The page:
As an Englishman, I've heard 'ant' and 'ahnt'. There is certainly a class component in the UK. (It's hard to get away from it.) 'Ahnt' is middle and upper class.'Ant' is working class. That's not a ju

Re: Medicine or Medication?  •  November 1, 2012, 1:59pm  •  0 vote

Will Thanks for your response. I agree that differences between AmerE and BritE have something to do with it. I also agree with your comments on Ella, who can do no wrong. I am starting to repeat m

Re: Loose = Lose?  •  November 1, 2012, 1:49pm  •  1 vote

It's odd that 'to' and 'too' are confused so much on line, as in "He went to far." It's very minor. It's just rum that it happens so much. Crumble, we just enjoy language here. We like kicking the su

Re: I’ve no idea  •  November 1, 2012, 1:47am  •  1 vote

Interesting, Partial. Perhaps it's a question of the distinction between a main verb and an auxiliary verb. Chambers describes the latter as 'a verb that helps to form the mood, tense or voice of an

Re: I’ve no idea  •  October 30, 2012, 10:08pm  •  0 vote

'I've no idea' is fine because there is no emphasis on 'have'. 'I've to go' doesn't work because you need emphasis on the 'have' to express an obligation. Thank you for your post, Ramon. Non-nativ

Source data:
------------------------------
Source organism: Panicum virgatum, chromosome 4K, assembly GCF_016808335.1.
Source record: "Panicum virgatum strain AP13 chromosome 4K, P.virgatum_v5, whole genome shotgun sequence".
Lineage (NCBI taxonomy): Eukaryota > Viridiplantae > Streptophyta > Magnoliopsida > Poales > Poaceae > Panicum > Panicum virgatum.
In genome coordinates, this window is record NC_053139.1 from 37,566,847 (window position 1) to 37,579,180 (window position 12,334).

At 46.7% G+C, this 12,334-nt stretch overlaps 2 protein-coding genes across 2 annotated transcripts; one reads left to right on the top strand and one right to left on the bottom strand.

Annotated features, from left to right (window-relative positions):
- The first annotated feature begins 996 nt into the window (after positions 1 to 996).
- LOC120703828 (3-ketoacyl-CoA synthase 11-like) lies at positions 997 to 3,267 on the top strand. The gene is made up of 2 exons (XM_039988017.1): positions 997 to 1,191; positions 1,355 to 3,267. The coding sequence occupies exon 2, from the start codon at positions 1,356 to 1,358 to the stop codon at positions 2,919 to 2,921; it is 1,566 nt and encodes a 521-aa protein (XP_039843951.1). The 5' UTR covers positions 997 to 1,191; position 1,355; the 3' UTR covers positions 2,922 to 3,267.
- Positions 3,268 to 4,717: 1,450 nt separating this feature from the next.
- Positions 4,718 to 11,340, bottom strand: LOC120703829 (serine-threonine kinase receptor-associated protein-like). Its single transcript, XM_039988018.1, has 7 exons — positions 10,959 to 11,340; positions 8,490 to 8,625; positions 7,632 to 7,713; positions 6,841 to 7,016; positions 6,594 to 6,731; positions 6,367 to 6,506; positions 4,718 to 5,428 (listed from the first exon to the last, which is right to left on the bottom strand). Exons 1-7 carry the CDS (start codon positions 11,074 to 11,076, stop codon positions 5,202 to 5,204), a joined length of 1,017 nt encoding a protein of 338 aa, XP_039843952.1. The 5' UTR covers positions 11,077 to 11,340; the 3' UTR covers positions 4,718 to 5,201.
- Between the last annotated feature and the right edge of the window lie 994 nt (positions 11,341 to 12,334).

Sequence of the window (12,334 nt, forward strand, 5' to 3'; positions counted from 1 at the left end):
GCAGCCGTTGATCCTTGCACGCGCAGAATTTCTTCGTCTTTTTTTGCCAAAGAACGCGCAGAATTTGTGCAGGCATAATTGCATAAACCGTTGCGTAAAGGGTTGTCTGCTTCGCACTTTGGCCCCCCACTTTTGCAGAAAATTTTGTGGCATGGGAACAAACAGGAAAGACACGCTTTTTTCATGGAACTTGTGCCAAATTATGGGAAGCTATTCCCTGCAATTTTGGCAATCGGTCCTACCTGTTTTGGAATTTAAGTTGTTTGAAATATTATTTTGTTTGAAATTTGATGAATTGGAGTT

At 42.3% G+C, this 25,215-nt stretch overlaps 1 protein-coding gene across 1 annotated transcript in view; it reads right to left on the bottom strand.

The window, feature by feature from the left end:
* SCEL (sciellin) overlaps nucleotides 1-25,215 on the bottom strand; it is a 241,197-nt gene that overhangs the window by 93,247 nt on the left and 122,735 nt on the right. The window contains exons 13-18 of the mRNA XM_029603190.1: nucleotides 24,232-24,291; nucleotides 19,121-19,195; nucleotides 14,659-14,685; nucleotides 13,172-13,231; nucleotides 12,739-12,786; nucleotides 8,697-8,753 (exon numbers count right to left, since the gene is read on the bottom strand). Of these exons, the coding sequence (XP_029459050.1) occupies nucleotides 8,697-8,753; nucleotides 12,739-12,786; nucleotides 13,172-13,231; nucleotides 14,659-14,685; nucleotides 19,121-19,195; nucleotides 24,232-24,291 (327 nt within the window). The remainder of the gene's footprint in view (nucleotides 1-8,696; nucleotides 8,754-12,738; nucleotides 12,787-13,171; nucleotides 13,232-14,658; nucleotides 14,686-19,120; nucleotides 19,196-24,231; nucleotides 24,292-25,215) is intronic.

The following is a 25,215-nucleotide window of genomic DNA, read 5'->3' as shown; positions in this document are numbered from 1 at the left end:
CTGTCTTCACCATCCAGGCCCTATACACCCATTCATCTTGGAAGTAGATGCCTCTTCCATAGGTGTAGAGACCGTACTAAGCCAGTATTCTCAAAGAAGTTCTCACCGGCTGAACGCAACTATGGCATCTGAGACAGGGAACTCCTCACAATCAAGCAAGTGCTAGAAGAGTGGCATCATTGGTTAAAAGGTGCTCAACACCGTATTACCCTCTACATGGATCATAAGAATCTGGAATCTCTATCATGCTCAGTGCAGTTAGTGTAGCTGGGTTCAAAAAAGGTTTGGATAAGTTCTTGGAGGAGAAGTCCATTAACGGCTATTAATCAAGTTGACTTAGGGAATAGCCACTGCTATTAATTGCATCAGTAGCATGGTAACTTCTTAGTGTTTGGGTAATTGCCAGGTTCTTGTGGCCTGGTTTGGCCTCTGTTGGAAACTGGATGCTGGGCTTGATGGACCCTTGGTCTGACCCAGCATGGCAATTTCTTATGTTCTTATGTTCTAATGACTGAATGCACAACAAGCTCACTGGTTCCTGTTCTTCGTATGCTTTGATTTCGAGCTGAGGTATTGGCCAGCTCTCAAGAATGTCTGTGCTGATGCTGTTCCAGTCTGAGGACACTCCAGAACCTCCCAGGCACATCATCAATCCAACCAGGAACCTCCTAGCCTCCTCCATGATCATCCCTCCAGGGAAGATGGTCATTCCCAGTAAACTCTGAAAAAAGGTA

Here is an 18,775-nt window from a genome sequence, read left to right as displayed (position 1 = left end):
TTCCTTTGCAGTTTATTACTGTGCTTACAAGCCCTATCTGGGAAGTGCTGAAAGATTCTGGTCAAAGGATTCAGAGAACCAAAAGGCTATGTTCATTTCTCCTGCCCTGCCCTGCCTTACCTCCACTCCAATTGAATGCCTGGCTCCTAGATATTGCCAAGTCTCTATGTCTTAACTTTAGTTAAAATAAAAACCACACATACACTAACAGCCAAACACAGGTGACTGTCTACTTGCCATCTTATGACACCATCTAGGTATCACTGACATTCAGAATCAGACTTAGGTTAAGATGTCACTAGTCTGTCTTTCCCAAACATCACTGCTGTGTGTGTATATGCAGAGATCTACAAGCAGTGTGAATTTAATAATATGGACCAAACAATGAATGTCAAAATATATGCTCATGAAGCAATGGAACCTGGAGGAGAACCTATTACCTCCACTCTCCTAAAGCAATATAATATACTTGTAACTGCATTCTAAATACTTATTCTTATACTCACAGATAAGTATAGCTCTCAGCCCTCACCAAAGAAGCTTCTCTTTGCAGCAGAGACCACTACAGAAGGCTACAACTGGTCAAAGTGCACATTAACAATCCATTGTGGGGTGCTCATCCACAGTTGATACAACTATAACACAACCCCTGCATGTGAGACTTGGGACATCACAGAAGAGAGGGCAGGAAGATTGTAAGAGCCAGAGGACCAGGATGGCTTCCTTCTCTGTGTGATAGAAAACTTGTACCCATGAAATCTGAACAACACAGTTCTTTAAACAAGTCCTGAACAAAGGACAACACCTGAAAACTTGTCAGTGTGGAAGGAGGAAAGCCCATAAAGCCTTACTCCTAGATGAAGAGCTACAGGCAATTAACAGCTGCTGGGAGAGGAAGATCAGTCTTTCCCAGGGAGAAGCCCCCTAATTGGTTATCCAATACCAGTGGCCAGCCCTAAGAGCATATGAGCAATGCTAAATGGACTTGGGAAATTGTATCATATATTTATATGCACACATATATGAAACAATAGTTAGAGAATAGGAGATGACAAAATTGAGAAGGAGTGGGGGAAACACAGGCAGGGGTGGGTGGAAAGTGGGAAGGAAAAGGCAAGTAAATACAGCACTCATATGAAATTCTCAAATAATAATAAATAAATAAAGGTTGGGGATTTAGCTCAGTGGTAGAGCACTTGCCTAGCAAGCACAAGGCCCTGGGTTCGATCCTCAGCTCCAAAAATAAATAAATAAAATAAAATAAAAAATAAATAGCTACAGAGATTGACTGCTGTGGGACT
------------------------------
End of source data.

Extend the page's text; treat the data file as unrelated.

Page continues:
Re: Difference between acronyms and initials?  •  October 30, 2012, 9:56pm  •  0 vote

The vogue for pronounceable acronyms has swept the board. In the past, though, pronounceability was not necessary. Things change.

Re: Medicine or Medication?  •  October 28, 2012, 8:39am  •  0 vote

Yes Hairy, I'll have to teach my keyboard who's boss. 'Eventuate' is a good example of a fancy synonym but my point was rather that 'documentation' (for example) was a furnishing or application of t

Re: Medicine or Medication?  •  October 28, 2012, 12:38am  •  0 vote

There I go again with the spelling mistake. Time for me to shut up for a while.

Re: Medicine or Medication?  •  October 28, 2012, 12:36am  •  0 vote

Everyone says 'usage' to mean 'use' but that doesn't mean I have to like it. Why leakage? What's wrong with leak? Maybe I've returned to me nonage.

Re: Medicine or Medication?  •  October 28, 2012, 12:18am  •  0 vote

Signs Signage....Nice one, Hairy.

Re: Medicine or Medication?  •  October 27, 2012, 10:01am  •  0 vote

Sound 'off', blast it. Why does one always make a spelling mistake when laying down the law on English?

Re: I dove my hat  •  October 26, 2012, 8:18am  •  0 vote

"I dove my hat" is not English. It's 'doffed'. I believe that 'don' is a contraction of 'do on' and 'doff' is a contraction of 'do off'.

Re: Reason Why  •  October 26, 2012, 8:02am  •  0 vote

The phrase 'the reason why', as pointed out, has a long history but is it correct? I would say "the reason that I am late..." or "the reason for my lateness..." "The cancellation of the train is the

Re: Pronouncing “gala”  •  October 26, 2012, 4:59am  •  0 vote

Hi Will, I see you got there first. I missed your comment on Durham.

Re: Pronouncing “gala”  •  October 26, 2012, 4:57am  •  0 vote

Gayla is, I believe, an earlier pronunciation that lives on in the UK only in the north of England. It is the Durham Miners' Gayla. Elsewhere in the UK gahla prevails.